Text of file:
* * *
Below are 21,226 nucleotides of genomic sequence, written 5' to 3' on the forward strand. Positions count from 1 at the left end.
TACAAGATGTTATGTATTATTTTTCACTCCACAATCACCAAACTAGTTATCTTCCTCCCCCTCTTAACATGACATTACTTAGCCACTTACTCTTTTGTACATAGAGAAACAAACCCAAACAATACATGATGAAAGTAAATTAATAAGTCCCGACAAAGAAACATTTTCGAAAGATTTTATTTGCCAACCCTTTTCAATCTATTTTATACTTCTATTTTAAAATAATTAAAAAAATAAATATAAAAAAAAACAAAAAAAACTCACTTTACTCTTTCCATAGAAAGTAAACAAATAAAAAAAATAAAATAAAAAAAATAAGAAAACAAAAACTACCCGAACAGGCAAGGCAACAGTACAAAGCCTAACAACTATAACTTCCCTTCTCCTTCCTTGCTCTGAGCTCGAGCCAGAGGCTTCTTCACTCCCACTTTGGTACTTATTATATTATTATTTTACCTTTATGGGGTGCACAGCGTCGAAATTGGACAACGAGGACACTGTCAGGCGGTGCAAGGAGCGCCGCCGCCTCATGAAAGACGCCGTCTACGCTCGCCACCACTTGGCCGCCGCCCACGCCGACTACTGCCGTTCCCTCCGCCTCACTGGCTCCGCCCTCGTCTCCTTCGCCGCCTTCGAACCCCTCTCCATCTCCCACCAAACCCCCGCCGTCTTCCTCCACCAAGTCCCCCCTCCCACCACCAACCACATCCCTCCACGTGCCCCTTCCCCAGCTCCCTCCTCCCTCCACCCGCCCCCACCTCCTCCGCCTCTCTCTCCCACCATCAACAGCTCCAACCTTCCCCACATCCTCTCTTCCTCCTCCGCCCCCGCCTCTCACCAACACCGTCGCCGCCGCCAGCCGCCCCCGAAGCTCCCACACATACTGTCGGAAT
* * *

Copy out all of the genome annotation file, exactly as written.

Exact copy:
Below are 21,226 nucleotides of genomic sequence, written 5' to 3' on the forward strand. Positions count from 1 at the left end.
TACAAGATGTTATGTATTATTTTTCACTCCACAATCACCAAACTAGTTATCTTCCTCCCCCTCTTAACATGACATTACTTAGCCACTTACTCTTTTGTACATAGAGAAACAAACCCAAACAATACATGATGAAAGTAAATTAATAAGTCCCGACAAAGAAACATTTTCGAAAGATTTTATTTGCCAACCCTTTTCAATCTATTTTATACTTCTATTTTAAAATAATTAAAAAAATAAATATAAAAAAAAACAAAAAAAACTCACTTTACTCTTTCCATAGAAAGTAAACAAATAAAAAAAATAAAATAAAAAAAATAAGAAAACAAAAACTACCCGAACAGGCAAGGCAACAGTACAAAGCCTAACAACTATAACTTCCCTTCTCCTTCCTTGCTCTGAGCTCGAGCCAGAGGCTTCTTCACTCCCACTTTGGTACTTATTATATTATTATTTTACCTTTATGGGGTGCACAGCGTCGAAATTGGACAACGAGGACACTGTCAGGCGGTGCAAGGAGCGCCGCCGCCTCATGAAAGACGCCGTCTACGCTCGCCACCACTTGGCCGCCGCCCACGCCGACTACTGCCGTTCCCTCCGCCTCACTGGCTCCGCCCTCGTCTCCTTCGCCGCCTTCGAACCCCTCTCCATCTCCCACCAAACCCCCGCCGTCTTCCTCCACCAAGTCCCCCCTCCCACCACCAACCACATCCCTCCACGTGCCCCTTCCCCAGCTCCCTCCTCCCTCCACCCGCCCCCACCTCCTCCGCCTCTCTCTCCCACCATCAACAGCTCCAACCTTCCCCACATCCTCTCTTCCTCCTCCGCCCCCGCCTCTCACCAACACCGTCGCCGCCGCCAGCCGCCCCCGAAGCTCCCACACATACTGTCGGAAT